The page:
Washington: Two South Asian Muslim sisters have chosen to bring the taboo subject of mental illness out of the closet in their first feature film with a universal message: "Acceptance, not rejection, helps in difficult situations."
"Hiding Divya", written and directed by Rehana Mirza, produced by Rohi Mirza Pandya, and starring Madhur Jaffrey, Pooja Kumar and Deep Katdare, will debut at international film festivals this year.
Earlier in 2006, the only Muslim sister filmmakers won an award from NBC Universal for their short film "Modern Day Arranged Marriage".
In "Hiding Divya", her first feature film as both writer and director, Rehana Mirza wanted to tackle a very layered and complex story with emotional depth, yet with some quiet humour.
"Having three very strong women as protagonists is something I very rarely get to do," Mirza told IANS.
"Hiding Divya is our project from start to finish. It is our first feature and we retained creative control throughout the process. It has high production values," added producer Rohi Mirza Pandya.
Asked how did they choose this particular theme for the film, the Mirza sisters noted: "Early in Rehana's screening writing career, one of Rohi's friends approached her about the problem of mental illness in the South Asian community.
"Her mother suffered from manic depression, constantly showed erratic behaviour, and was ostracised from the community. Then in the spring of 2005, another friend's father put a gun to his head and shot himself. We realized there was an immediate need to tell this story."
The sisters believe that "Hiding Divya" is one of those films that have "the power to change the world". With it Rohi hopes "that people seek help for their illness and that the stigma of mental illness is erased".
"We also hope that the pressure and isolation of family members whose loved ones suffer from mental illness will be eased and that they can find comfort in a taboo subject being brought to light in a humanistic and embracing way," adds Rehana.
Asked in what way is South Asians' attitude to mental illness different from the Western society and other immigrant communities in the US, Rohi replied: "It's not different, it's a universal story. We just happen to be telling a South Asian story."
But Rehana would not agree. "I particularly focused on researching all races, cultures and genders and how mental illness affects family and relationships. Across the board, mental illness is a subject matter that is swept under the rug in a family.
"Within the Asian culture in particular, however, there is an element of shame that is cultural that becomes particularly magnified when dealing with mental illness in the family. Also, the Asian culture puts emphasis on marrying the entire family, not just one person, so that becomes an interesting dynamic that can play into how mental illness affects relationships in a South Asian household.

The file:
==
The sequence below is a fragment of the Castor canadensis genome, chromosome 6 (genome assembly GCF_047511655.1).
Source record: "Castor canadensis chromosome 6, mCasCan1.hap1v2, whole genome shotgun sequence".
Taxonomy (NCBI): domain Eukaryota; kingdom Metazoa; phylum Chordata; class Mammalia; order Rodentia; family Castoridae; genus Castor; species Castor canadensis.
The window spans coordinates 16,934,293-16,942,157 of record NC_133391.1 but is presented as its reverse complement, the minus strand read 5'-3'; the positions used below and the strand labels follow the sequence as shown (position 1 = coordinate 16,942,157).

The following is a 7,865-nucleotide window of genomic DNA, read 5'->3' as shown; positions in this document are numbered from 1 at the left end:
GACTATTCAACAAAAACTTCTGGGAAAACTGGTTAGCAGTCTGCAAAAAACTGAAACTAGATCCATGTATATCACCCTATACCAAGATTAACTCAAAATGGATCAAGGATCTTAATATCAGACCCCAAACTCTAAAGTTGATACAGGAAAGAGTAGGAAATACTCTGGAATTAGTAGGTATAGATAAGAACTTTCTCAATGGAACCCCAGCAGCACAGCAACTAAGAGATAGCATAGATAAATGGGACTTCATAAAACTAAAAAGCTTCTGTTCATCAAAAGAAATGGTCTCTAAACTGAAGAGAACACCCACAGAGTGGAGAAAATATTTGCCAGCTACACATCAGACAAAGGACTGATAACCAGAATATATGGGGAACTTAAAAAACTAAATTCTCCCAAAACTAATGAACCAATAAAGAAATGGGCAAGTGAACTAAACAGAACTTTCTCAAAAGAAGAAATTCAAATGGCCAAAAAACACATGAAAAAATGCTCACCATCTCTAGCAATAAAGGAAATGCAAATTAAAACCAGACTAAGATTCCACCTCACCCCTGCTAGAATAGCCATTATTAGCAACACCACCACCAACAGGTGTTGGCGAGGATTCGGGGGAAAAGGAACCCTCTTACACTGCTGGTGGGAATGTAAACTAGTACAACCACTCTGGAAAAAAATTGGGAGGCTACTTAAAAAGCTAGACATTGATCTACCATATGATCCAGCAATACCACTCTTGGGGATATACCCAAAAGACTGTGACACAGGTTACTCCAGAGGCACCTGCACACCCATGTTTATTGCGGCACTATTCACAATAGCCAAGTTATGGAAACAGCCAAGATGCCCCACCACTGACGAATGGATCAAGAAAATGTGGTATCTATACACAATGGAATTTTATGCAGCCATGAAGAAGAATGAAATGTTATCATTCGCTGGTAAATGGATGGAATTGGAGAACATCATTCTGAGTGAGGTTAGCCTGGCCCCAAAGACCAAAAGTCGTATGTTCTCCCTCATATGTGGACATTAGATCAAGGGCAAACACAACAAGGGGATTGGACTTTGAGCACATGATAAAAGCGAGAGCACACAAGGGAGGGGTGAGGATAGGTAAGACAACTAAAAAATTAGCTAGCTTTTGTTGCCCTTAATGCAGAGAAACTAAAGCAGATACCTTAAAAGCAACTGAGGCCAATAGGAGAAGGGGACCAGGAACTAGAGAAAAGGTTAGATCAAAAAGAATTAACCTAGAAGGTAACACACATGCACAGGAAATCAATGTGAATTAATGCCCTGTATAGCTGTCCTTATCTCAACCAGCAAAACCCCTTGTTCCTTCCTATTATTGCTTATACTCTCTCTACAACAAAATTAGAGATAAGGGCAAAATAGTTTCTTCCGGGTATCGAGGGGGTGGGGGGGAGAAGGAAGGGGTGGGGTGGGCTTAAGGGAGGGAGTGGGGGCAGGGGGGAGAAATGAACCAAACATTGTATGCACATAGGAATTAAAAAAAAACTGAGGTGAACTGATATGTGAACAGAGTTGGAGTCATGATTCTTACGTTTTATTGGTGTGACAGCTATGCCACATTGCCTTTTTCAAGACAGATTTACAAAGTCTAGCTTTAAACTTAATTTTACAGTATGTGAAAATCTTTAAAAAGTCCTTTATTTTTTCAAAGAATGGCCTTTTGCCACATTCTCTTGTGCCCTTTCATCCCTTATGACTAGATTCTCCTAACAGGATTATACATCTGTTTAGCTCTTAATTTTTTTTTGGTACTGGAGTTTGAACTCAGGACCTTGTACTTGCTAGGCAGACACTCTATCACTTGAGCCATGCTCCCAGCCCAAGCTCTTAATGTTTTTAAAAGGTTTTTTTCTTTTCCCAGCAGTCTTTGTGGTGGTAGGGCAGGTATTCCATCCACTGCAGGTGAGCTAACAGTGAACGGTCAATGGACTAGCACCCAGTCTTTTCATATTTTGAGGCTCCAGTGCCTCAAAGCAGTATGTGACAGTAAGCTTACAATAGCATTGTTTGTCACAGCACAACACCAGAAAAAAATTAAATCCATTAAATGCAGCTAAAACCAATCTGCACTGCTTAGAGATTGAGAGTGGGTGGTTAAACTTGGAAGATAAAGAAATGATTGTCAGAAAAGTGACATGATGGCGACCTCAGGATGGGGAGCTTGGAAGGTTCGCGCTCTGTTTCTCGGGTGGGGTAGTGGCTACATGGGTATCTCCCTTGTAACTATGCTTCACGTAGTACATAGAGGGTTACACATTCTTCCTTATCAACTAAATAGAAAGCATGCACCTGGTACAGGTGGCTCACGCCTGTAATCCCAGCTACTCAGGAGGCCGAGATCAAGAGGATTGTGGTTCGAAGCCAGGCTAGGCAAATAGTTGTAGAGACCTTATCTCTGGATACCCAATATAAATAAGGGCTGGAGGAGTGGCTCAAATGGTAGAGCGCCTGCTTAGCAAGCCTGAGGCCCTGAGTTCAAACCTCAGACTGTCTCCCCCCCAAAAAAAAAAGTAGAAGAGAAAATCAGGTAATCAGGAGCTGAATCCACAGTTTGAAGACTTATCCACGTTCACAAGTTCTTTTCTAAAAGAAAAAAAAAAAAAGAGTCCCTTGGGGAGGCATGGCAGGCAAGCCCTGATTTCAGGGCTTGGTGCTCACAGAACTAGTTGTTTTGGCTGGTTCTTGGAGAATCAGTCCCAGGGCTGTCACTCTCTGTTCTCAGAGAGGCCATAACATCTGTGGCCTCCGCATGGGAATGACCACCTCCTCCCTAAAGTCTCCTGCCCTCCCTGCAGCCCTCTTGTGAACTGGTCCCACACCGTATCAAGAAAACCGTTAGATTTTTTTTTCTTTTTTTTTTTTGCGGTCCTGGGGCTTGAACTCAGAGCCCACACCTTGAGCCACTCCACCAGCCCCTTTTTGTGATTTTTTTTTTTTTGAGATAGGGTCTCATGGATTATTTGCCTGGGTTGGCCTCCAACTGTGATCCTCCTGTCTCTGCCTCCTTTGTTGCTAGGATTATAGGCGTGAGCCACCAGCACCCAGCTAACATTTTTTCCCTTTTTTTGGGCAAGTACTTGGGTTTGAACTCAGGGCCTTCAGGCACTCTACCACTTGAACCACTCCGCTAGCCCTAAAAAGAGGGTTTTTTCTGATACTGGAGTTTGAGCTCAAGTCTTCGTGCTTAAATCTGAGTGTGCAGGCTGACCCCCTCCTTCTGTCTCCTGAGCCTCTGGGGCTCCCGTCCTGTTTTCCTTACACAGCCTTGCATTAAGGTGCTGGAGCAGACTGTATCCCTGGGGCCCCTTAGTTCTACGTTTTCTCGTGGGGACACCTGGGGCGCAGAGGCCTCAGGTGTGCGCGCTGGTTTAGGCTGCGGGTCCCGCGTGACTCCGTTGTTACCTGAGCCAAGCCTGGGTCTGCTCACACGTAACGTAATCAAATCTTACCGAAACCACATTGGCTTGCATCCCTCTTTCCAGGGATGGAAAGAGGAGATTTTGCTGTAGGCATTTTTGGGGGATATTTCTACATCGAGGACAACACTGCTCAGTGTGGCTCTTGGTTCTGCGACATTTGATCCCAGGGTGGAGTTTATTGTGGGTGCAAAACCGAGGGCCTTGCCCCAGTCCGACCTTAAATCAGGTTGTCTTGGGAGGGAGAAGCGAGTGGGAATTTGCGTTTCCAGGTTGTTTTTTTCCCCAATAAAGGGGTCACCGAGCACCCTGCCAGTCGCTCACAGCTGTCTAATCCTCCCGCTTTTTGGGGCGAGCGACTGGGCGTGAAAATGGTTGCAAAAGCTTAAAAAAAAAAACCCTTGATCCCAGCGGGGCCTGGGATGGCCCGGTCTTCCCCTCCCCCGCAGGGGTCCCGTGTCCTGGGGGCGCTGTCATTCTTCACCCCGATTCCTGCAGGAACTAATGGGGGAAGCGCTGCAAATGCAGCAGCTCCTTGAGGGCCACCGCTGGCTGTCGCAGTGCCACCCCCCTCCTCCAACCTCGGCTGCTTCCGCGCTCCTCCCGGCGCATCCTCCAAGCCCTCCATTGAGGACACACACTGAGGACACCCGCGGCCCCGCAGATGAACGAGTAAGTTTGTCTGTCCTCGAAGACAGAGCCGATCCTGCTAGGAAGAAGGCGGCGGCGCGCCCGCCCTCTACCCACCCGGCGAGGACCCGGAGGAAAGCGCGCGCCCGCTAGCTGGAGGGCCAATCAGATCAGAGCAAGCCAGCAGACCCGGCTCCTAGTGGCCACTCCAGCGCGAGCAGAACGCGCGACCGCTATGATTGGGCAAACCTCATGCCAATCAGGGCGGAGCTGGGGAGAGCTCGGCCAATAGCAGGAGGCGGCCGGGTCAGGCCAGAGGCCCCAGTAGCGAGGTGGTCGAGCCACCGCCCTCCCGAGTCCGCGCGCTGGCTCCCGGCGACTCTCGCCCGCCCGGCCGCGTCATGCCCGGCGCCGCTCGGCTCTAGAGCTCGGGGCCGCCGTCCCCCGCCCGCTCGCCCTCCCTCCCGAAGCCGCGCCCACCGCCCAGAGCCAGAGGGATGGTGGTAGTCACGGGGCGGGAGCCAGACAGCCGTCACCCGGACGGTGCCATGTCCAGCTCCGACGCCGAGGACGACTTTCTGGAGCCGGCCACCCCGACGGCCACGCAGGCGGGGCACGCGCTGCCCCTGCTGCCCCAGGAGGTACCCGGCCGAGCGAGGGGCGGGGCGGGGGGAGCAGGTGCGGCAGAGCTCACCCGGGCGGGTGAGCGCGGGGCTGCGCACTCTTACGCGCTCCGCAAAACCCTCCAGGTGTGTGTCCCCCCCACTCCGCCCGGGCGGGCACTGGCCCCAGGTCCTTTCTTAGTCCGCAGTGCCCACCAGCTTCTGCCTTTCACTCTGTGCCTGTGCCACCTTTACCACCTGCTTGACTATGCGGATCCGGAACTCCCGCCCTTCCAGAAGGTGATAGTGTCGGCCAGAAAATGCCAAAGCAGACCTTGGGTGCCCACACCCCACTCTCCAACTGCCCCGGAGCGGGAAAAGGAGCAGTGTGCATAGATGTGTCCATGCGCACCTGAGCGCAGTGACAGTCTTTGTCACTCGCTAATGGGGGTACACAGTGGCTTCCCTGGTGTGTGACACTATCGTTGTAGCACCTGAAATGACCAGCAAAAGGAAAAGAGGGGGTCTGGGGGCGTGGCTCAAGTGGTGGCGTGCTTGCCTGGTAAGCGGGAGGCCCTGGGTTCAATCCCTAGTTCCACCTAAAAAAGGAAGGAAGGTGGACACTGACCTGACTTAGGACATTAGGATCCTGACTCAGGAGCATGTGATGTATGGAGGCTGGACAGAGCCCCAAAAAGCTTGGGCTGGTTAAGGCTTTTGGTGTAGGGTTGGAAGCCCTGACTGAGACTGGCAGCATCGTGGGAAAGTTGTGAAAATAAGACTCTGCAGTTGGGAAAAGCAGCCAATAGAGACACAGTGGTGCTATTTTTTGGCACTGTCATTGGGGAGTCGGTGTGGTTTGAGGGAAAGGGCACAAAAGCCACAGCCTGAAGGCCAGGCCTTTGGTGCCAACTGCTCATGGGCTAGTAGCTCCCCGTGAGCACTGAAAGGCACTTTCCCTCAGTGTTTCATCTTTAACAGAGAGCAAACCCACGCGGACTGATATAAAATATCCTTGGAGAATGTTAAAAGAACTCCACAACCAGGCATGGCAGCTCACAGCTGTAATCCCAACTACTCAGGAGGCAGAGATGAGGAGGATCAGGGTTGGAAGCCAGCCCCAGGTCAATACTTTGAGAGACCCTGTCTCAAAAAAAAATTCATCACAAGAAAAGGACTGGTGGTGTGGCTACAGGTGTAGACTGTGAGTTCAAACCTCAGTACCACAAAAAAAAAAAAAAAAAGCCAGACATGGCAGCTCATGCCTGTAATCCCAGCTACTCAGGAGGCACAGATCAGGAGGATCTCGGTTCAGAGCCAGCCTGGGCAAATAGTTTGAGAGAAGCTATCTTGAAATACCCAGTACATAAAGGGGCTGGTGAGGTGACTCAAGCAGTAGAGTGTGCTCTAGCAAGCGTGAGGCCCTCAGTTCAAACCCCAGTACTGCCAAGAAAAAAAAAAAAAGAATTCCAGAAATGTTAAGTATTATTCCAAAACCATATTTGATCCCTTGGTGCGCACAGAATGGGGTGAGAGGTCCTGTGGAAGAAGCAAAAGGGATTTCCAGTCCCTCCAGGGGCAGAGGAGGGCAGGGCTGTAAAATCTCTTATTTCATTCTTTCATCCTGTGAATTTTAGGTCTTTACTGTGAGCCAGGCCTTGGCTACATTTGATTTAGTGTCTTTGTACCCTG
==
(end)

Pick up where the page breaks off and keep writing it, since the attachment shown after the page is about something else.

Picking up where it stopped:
"However, while some new issues can crop up for the South Asian culture, mental illness is a universal issue that all can understand," she added.
In fact "we all share a hidden secret that needs to be acknowledged and accepted by our loved ones. Acceptance, not rejection, helps in difficult situations", said the sisters, describing it as the universal message of "Hiding Divya".
The Mirza sisters have chosen yet another talented woman of Indian origin, Meetu Chilana, a Manhattan-based singer of pop, jazz, folk and world music to render the theme song of "Divya" with music by Samrat Chakrabarty.
Chilana has also turned the theme song into a music video, "Lost", described as "a colourful exploration of self and the melodies that haunt us: a performer, performs/ an observer, observes/ both share a secret/ seek and find".
Asked why did she choose Meetu Chilana as the singer and Samrat Chakrabarty as the director for the theme song of her film, Rehana said: "Meetu has a lovely voice and combined with Samrat's compositions, it creates a fluid mix borrowing from South Asian and American styles."
She "wanted to convey a sense of isolation, loss, and sadness through the music", said Rehana. "Also, I wanted to show a different feel about mental breakdowns - a surreal moment. Samrat has been able to do an amazing job by creating a haunting theme melody that expresses a beautiful yearning and painful reminder of the past.
"Only Meetu could do such a complex and layered composition such as Samrat's justice with her wide range in vocals. For the other moments in the film, Samrat was able to create a sense of discord and uncomfortablity in the most gorgeous of ways."